It’s been quite a while since I wrote about the Arkansas blue star, so it’s about time I cover another perennial. Next up is the 2010 Perennial Plant of the Year™, the blue false indigo. The Blue False Indigo is native to the US from the east coast across the country to Texas. It even extends up into Ontario Canada. It is however, most common in the south.
Blue False Indigo
Pronounced: bap-TIS-ee-uh aw-STRAL-iss
Click below to hear me try to say it
Baptisia australis facts
Hardiness zones: 3 – 9
Size: 2 to 4 feet tall and 3 to 4 feet wide.
Soil: The Baptisia is easily grown in average, dry to medium, well-drained soil. It also tolerates drought and poor soils. Sounds like an easy plant unless you soil suffers from poor drainage.
Light: It grows best in full sun, but also takes part shade. Taller plants may need support when grown in part shade locations.
Flowers: This is the highlight of the plant. Purple, lupine-like flowers that cover the dense, blue green foliage. They bloom during the late spring for about 3 weeks, so they are definitely a long bloomer. They also make good cut flowers.
Fruit: They have attractive seed pods in early summer. Once they dry later in the year, they turn black. The seeds rattle around in the pods and were once popularly used as rattles by children.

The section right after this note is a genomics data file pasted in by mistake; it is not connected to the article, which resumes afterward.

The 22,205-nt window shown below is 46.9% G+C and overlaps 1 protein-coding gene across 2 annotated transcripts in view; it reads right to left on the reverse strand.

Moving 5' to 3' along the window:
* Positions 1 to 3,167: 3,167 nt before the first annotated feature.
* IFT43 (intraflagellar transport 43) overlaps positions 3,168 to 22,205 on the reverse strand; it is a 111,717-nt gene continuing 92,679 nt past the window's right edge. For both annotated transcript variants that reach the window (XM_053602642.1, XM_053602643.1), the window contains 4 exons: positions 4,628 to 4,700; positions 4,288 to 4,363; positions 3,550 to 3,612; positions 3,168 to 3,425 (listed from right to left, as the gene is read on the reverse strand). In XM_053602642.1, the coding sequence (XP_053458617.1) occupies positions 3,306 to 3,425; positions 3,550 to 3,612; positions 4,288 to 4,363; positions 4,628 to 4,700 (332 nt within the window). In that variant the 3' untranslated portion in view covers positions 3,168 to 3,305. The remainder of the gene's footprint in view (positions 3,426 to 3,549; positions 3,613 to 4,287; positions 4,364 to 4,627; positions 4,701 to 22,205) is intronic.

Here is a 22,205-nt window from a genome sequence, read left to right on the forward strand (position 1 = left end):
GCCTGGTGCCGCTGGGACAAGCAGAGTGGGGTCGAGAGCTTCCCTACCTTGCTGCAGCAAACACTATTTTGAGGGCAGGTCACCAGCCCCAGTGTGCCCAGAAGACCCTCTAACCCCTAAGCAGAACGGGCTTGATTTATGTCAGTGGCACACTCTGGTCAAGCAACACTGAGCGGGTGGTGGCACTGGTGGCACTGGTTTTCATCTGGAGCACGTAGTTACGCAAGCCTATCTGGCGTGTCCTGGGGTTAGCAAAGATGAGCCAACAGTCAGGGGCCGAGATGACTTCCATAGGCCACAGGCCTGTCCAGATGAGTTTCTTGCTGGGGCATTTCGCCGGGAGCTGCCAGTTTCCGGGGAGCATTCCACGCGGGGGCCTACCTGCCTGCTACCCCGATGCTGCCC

Fall Color: Not significant
Wildlife Value: Queen bumblebees are important pollinators of the flowers. The foliage of this plant may be consumed by the caterpillars of a few species including Wild Indigo Duskywing, Hoary Edge, and the Southern Dogface.
This showy, long-lived, bushy perennial is excellent for massing or at the back of the border.
Plants take on more of a shrubby appearance and tend to open up after bloom. Trimming or shearing foliage after bloom helps maintain rounded plant appearance and removes a possible need for staking. Unfortunately, it also eliminates the developing seed pods which are kind of cool and attractive.
Verdict: It grows in a big clump and flowers for an extended period. It’s foliage is attractive throughout the season, although you may want to shear it after flowering to keep it neat and tidy and remove the need to stake it. It also fits in nicely in a mixed border. It does not have any serious pests and supports native wildlife.
The Blue False Indigo or Baptisia australis looks like a winner if you have a sunny to lightly shaded spot that has dry to average soil. If you have a lot of shade or wet soil, I would pass on this one. It seems to be a great plant for general use.
Peter Galovan says
About the Baptisia, you say it doesn’t have any “serious” pest problems. What about deer? Do they like it? I’m plagued with them.
Deer will eat anything if they are hungry enough.
That said it is supposed to be one plant deer tend to avoid eating.